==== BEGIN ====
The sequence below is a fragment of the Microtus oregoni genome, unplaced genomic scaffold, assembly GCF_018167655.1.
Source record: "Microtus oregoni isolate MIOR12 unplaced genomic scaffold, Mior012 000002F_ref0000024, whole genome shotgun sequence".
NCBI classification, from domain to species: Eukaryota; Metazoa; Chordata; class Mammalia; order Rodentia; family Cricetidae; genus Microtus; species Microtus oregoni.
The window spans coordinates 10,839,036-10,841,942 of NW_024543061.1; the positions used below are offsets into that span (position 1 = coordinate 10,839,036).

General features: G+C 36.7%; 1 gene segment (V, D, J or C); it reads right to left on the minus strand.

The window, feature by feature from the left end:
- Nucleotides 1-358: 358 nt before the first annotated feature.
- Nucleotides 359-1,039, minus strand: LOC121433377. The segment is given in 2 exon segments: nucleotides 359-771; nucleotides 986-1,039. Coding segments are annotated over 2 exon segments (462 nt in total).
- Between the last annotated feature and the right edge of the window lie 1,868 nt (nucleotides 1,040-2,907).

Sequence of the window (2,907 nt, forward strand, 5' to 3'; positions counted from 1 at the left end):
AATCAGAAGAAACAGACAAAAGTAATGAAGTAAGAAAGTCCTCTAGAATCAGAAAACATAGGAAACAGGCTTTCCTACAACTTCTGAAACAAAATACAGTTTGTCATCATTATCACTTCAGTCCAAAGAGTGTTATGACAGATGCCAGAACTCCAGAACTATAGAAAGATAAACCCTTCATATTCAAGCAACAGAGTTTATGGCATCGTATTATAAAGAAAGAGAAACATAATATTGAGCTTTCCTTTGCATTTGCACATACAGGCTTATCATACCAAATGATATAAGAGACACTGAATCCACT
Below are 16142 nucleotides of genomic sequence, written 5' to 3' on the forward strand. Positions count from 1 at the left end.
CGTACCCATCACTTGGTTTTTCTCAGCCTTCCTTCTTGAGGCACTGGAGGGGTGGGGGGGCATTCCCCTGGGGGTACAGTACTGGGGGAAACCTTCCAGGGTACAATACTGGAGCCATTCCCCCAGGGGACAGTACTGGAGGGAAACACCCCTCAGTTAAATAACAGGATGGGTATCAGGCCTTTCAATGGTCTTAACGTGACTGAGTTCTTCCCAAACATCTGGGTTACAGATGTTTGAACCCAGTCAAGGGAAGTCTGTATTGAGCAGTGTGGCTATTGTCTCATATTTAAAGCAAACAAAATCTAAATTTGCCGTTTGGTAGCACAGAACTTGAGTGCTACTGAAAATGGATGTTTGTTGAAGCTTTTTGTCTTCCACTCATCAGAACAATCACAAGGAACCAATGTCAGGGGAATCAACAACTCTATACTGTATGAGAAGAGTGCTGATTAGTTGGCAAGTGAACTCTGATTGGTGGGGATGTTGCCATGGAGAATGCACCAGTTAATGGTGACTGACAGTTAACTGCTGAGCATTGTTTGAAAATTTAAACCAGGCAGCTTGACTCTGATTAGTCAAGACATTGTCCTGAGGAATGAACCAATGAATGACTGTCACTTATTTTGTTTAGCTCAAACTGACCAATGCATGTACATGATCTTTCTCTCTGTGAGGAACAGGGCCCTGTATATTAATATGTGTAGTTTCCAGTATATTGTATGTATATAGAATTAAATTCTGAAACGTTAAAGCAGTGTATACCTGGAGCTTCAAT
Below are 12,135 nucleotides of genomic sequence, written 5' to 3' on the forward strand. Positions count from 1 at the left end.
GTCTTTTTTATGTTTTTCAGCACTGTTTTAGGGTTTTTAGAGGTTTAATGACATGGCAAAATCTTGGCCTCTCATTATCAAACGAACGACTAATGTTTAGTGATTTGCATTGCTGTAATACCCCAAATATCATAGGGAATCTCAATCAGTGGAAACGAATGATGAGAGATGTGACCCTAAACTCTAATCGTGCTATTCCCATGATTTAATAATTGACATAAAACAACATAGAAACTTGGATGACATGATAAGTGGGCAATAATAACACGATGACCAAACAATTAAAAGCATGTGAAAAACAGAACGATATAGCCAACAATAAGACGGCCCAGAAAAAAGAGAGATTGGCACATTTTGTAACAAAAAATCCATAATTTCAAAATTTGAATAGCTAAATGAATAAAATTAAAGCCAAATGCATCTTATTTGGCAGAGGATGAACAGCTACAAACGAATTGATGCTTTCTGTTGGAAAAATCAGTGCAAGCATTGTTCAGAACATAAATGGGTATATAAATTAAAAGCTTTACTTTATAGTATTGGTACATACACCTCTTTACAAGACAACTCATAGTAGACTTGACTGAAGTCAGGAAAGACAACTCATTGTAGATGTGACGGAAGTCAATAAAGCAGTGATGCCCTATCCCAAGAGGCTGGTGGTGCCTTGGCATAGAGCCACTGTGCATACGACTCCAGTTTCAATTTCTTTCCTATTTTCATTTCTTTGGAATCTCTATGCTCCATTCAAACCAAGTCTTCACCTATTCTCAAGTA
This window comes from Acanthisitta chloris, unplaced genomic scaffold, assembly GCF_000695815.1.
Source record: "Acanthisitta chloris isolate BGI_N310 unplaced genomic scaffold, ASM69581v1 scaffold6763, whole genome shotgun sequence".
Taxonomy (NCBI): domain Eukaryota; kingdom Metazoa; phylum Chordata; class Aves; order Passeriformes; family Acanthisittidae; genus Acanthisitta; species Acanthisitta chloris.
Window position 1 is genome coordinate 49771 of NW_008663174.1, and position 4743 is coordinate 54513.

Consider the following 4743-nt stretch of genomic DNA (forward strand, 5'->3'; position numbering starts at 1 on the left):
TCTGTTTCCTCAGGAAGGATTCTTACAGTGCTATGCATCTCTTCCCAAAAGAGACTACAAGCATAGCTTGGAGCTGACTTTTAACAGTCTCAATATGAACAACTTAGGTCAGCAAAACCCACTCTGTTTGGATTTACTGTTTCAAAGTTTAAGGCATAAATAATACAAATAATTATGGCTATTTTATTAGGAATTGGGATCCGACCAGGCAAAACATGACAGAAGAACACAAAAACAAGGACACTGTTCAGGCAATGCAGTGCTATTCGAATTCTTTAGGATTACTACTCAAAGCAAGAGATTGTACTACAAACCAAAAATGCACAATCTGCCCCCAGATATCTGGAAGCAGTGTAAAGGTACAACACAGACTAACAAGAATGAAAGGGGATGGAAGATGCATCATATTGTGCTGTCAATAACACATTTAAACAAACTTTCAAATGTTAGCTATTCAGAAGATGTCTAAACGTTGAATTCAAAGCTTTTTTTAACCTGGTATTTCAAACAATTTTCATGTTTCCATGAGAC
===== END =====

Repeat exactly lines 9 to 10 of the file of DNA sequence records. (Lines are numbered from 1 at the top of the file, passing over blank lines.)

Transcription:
- Between the last annotated feature and the right edge of the window lie 1,868 nt (nucleotides 1,040-2,907).

Sequence of the window (2,907 nt, forward strand, 5' to 3'; positions counted from 1 at the left end):